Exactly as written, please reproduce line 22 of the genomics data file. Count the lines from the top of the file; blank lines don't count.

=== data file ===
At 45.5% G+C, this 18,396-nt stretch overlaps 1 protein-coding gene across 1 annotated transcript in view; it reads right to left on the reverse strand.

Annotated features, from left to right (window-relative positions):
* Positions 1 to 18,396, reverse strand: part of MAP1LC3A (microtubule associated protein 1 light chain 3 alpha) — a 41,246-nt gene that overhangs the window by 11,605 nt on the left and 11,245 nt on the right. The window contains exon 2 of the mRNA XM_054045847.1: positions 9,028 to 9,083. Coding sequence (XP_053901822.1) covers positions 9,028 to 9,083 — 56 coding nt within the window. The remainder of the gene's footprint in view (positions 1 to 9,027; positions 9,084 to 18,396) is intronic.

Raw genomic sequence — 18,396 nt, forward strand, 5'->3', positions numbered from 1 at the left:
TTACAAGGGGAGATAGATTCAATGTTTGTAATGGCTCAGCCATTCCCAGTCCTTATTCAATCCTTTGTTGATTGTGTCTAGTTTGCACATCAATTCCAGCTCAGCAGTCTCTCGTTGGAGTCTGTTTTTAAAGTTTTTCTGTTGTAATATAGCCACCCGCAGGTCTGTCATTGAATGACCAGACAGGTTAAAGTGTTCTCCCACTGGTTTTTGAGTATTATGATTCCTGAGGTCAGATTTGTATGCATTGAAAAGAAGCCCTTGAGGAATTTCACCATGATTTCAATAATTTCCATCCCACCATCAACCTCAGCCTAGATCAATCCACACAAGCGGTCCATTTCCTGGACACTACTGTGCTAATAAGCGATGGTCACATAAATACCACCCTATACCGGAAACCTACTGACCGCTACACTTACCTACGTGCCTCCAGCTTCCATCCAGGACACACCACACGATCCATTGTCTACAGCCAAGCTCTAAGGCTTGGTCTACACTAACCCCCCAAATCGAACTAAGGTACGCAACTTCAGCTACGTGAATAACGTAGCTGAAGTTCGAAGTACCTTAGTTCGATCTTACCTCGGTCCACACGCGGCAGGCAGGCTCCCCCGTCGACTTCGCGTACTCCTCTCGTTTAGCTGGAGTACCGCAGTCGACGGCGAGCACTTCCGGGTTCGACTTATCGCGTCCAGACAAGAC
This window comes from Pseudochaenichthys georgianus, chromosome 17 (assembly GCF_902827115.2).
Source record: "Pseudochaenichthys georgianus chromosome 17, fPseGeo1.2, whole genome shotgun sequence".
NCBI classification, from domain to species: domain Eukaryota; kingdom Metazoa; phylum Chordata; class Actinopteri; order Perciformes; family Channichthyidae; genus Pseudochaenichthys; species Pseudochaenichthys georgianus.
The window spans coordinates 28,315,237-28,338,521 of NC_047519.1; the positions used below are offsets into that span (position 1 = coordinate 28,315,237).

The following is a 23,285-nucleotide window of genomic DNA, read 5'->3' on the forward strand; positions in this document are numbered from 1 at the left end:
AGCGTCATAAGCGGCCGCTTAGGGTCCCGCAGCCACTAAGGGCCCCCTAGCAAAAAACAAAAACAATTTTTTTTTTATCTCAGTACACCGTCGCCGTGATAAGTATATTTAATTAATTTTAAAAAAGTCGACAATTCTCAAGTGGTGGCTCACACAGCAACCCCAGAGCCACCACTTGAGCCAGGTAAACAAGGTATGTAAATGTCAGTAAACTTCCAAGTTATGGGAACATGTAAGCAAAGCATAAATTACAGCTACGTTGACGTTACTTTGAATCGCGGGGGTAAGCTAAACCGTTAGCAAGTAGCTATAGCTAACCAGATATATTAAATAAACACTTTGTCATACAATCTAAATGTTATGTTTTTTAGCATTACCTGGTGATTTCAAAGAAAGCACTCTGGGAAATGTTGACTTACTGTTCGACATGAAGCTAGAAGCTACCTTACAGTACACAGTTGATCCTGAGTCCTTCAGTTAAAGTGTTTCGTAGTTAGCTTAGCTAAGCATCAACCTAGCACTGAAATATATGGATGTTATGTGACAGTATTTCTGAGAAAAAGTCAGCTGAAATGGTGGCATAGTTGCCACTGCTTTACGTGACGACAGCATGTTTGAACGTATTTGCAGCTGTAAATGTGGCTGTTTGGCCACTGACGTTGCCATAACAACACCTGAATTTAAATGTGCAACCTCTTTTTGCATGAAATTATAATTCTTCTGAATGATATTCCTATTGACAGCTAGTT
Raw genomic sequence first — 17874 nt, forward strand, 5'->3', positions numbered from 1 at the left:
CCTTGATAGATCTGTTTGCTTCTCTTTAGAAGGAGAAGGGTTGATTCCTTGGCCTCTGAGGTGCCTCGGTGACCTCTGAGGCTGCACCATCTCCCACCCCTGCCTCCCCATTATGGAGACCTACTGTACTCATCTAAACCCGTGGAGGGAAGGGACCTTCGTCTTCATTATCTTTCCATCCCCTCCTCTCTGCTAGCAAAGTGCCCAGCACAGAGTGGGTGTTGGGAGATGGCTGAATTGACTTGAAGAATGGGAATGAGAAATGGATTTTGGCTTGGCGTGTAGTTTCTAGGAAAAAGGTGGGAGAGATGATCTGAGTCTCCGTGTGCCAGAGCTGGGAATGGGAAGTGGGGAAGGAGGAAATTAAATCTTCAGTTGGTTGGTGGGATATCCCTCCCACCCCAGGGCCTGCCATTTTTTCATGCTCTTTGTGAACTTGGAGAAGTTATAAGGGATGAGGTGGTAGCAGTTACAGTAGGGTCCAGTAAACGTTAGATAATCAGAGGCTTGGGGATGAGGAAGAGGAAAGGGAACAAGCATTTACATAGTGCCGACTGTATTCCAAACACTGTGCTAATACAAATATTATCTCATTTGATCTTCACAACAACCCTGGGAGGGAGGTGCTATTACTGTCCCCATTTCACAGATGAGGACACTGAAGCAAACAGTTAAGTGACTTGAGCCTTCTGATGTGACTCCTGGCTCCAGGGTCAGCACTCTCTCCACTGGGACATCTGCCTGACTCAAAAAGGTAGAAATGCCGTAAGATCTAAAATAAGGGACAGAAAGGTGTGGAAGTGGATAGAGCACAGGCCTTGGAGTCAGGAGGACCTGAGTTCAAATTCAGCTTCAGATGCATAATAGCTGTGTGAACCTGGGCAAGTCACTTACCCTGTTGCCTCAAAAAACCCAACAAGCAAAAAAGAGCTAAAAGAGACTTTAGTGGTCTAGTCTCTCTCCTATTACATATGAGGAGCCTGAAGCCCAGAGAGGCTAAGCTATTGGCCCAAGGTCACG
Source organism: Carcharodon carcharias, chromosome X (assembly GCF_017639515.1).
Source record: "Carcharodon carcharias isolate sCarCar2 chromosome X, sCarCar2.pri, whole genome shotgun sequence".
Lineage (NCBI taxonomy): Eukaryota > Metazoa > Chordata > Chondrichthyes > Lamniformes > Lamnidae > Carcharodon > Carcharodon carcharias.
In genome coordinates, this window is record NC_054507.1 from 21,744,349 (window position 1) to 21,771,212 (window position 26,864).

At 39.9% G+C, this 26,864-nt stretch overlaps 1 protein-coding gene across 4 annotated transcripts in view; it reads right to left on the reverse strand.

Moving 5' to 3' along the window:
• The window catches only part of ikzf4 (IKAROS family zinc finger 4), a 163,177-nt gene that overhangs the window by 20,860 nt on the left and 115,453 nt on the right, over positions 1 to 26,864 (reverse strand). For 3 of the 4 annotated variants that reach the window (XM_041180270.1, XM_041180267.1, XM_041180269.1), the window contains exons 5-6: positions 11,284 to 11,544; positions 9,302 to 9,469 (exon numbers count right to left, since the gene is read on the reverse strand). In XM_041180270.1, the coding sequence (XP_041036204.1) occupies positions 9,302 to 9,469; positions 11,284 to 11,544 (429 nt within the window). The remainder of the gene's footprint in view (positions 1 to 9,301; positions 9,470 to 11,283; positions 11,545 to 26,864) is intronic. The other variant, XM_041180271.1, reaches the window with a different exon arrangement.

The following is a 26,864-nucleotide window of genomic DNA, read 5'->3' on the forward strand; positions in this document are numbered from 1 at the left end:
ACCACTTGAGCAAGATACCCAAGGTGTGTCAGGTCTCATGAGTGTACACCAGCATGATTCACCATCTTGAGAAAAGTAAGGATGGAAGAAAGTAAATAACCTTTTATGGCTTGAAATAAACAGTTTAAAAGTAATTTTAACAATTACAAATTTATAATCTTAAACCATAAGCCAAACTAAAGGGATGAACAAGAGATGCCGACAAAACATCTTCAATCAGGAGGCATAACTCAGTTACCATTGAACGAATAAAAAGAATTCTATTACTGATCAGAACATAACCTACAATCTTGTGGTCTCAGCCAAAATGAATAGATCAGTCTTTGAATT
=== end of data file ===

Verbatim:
ACCACTTGAGCAAGATACCCAAGGTGTGTCAGGTCTCATGAGTGTACACCAGCATGATTCACCATCTTGAGAAAAGTAAGGATGGAAGAAAGTAAATAACCTTTTATGGCTTGAAATAAACAGTTTAAAAGTAATTTTAACAATTACAAATTTATAATCTTAAACCATAAGCCAAACTAAAGGGATGAACAAGAGATGCCGACAAAACATCTTCAATCAGGAGGCATAACTCAGTTACCATTGAACGAATAAAAAGAATTCTATTACTGATCAGAACATAACCTACAATCTTGTGGTCTCAGCCAAAATGAATAGATCAGTCTTTGAATT